The following additional facts are relevant to the defendant's claim. At the March 27, 2006 plea canvass, the court informed the defendant that the plea agreement called for him to plead guilty under the Alford doctrine to two counts of risk of injury to a child and two counts of sexual assault in the third degree and to receive a sentence of fifteen years incarceration suspended after seven years, and fifteen years probation. The court then explained that if he chose not to plead guilty, he would go to trial on two counts of sexual assault in the first degree, rather than the two counts of sexual assault in the third degree to which he was pleading guilty. The court explained the possible consequences of being found guilty of sexual assault in the first degree, including a maximum of twenty-five years incarceration with a minimum ten years to serve and a $10,000 fine on each count. The defendant thereafter stated that he wanted to plead guilty to sexual assault in the third degree, rather than proceed to trial on the charges of sexual assault in the first degree. The court then explained the elements of sexual assault in the third degree, and the defendant pleaded guilty under the Alford doctrine.

On appeal, the defendant argues that he was confused about the degree of sexual assault to which he was pleading. Specifically, he asserts that the court's interjection of sexual assault in the first degree into the plea canvass led him to believe he was pleading guilty to two counts of that charge, rather than two counts of sexual assault in the third degree. We are not persuaded.

"[I]t is well established that a plea of guilty cannot be voluntary in the sense that it constitutes an intelligent admission that the accused committed the offense unless the accused has received real notice of the true nature of the charge against him, the first and most universally recognized requirement of due process. . . . In determining whether the defendant had real notice of the charge against him, however, [a] court must consider the totality of the circumstances surrounding the entry of a plea." (Citation omitted; internal quotation marks omitted.) State v. Reid, supra, 277 Conn. at 782, 894 A.2d 963.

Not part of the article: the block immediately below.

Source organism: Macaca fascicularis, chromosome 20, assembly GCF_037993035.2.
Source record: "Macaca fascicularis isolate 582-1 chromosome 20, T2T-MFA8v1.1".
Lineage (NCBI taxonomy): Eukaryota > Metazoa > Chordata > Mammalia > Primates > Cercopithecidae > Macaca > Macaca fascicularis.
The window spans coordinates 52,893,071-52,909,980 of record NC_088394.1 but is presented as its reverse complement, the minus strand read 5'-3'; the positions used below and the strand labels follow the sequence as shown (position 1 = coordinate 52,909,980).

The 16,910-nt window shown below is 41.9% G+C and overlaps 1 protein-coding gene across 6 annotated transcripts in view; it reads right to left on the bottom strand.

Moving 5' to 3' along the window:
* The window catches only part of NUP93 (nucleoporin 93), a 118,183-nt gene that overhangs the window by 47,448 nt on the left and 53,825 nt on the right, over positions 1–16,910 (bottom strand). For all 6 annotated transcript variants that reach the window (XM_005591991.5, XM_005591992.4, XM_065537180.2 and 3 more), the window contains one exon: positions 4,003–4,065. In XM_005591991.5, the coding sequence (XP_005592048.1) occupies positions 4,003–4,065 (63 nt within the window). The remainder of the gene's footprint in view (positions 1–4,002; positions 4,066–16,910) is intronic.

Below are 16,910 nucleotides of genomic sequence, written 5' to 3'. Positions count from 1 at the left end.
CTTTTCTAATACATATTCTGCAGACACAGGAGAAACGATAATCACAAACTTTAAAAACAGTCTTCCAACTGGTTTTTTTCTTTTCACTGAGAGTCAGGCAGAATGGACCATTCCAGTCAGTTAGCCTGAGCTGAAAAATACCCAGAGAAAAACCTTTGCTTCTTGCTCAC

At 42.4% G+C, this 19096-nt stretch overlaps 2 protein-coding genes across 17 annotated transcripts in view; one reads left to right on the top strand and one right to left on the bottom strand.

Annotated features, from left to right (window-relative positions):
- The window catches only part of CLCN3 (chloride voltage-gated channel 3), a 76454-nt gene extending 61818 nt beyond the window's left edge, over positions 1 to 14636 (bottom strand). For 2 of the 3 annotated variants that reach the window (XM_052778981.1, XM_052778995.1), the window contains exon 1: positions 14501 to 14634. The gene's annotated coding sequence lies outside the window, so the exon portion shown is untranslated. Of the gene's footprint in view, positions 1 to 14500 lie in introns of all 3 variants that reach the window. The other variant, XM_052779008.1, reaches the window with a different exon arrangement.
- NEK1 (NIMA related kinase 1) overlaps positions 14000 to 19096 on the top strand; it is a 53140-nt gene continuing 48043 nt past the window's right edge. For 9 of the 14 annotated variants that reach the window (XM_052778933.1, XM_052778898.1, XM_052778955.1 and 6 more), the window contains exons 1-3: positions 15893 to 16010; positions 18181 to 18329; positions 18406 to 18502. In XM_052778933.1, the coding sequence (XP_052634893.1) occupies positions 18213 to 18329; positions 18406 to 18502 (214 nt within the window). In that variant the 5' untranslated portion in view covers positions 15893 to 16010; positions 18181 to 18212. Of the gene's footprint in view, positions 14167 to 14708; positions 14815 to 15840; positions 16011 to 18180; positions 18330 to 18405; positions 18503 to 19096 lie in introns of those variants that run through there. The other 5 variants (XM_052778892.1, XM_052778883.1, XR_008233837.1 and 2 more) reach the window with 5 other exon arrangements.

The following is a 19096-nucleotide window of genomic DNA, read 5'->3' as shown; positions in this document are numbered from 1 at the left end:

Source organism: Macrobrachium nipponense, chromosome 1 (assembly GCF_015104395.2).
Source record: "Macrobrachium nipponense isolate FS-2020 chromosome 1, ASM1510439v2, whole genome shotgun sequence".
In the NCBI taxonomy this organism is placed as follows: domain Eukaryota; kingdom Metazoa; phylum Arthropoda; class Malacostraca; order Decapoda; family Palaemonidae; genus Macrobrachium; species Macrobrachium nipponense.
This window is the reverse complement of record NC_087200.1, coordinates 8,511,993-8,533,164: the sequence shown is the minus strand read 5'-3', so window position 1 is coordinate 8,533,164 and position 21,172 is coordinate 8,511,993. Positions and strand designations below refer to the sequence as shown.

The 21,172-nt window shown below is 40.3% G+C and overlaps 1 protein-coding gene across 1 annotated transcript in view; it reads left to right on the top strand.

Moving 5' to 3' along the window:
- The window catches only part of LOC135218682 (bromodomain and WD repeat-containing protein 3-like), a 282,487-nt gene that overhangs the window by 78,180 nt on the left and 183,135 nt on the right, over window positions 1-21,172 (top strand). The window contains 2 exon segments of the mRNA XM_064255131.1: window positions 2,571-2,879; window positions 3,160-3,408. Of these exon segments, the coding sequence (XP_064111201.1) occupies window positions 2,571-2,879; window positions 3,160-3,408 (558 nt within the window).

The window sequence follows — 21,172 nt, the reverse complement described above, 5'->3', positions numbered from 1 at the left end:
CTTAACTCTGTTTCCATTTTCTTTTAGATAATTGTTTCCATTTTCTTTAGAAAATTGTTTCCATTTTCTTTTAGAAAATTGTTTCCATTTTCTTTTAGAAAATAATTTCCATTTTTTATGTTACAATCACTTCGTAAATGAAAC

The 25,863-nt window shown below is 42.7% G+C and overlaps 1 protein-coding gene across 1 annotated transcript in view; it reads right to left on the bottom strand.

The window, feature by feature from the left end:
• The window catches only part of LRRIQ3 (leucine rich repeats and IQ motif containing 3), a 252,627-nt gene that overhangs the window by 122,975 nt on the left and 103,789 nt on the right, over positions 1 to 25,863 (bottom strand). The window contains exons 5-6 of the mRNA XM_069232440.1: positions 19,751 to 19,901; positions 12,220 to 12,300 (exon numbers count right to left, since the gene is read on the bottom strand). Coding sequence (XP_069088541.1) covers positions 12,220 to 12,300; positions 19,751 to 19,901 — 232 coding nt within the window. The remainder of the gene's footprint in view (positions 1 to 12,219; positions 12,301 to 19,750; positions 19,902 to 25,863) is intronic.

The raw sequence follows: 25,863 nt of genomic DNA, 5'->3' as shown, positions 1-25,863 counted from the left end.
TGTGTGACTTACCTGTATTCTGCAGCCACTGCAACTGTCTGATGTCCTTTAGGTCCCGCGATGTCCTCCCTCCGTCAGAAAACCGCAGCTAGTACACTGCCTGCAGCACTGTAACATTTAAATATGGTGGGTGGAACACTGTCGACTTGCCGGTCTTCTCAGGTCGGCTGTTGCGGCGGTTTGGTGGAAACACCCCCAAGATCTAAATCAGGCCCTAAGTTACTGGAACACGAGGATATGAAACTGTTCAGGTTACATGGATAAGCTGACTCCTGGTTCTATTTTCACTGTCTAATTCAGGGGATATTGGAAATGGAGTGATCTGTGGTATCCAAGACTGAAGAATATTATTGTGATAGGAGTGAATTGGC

In the present case, we conclude that the totality of the circumstances surrounding the defendant's pleas clearly indicate that the defendant understood that he was pleading guilty to sexual assault in the third degree, rather than sexual assault in the first degree, and that his claim simply is the result of his critical dissection and artificial isolation of portions of the plea transcript. Although it is true that the court explained to the defendant the charges he faced if he rejected the plea agreement, the court also thoroughly explained during its canvass the elements of sexual...

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10 cases
  • State v. Anthony D.
    • United States
    • Connecticut Supreme Court
    • 19 April 2016
    ...is reversible only if that discretion has been abused." (Citation omitted; internal quotation marks omitted.) State v. Carmelo T., 110 Conn.App. 543, 549, 955 A.2d 687, cert. denied, 289 Conn. 950, 960 A.2d 1037 (2008). "In determining whether the trial court [has] abused its discretion, th......
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    ...see State v. Reid , 277 Conn. 764, 780, 894 A.2d 963 (2006) ; apply to the acceptance of Alford pleas. See, e.g., State v. Carmelo T ., 110 Conn.App. 543, 553, 955 A.2d 687, cert. denied, 289 Conn. 950, 960 A.2d 1037 (2008) ; State v. Drakeford , 54 Conn.App. 240, 249, 736 A.2d 912 (1999). ......
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    ...the pleas were accepted with substantial compliance with Practice Book § 39-19 (4)." (Citations omitted.) State v. Carmelo T. , 110 Conn. App. 543, 552–53, 955 A.2d 687, cert. denied, 289 Conn. 950, 960 A.2d 1037 (2008).During the court's plea canvass of the defendant, the following exchang......